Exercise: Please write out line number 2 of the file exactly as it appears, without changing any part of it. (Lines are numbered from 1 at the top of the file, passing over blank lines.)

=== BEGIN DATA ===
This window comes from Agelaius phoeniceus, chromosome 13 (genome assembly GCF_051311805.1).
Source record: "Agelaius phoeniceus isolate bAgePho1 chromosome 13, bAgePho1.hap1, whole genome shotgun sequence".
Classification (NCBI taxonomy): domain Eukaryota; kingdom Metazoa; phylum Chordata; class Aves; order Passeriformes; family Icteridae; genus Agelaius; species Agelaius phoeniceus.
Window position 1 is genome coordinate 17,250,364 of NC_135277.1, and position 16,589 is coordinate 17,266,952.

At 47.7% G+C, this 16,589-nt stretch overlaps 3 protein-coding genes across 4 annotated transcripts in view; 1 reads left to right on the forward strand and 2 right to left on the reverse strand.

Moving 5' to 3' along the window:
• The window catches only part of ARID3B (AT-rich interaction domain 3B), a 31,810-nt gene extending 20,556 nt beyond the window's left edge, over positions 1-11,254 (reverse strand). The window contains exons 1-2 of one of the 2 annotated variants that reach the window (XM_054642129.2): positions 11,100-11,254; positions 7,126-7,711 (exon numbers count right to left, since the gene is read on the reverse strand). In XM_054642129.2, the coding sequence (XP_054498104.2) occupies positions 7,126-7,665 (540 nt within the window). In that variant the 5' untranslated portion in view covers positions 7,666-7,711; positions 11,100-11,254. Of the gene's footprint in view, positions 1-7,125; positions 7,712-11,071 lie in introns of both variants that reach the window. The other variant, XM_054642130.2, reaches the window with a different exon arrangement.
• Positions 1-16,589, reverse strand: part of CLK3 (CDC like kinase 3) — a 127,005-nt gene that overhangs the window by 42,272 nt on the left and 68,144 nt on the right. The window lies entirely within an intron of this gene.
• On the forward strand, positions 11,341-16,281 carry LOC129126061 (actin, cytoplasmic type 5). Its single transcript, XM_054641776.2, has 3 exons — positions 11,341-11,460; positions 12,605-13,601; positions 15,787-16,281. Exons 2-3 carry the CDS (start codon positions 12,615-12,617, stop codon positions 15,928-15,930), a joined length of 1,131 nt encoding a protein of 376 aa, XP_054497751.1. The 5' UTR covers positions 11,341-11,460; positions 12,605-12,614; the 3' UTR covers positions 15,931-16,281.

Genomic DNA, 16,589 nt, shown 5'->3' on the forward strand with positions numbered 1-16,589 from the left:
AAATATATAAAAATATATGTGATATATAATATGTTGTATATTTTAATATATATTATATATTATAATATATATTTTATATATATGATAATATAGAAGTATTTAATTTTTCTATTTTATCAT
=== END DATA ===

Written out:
Source record: "Agelaius phoeniceus isolate bAgePho1 chromosome 13, bAgePho1.hap1, whole genome shotgun sequence".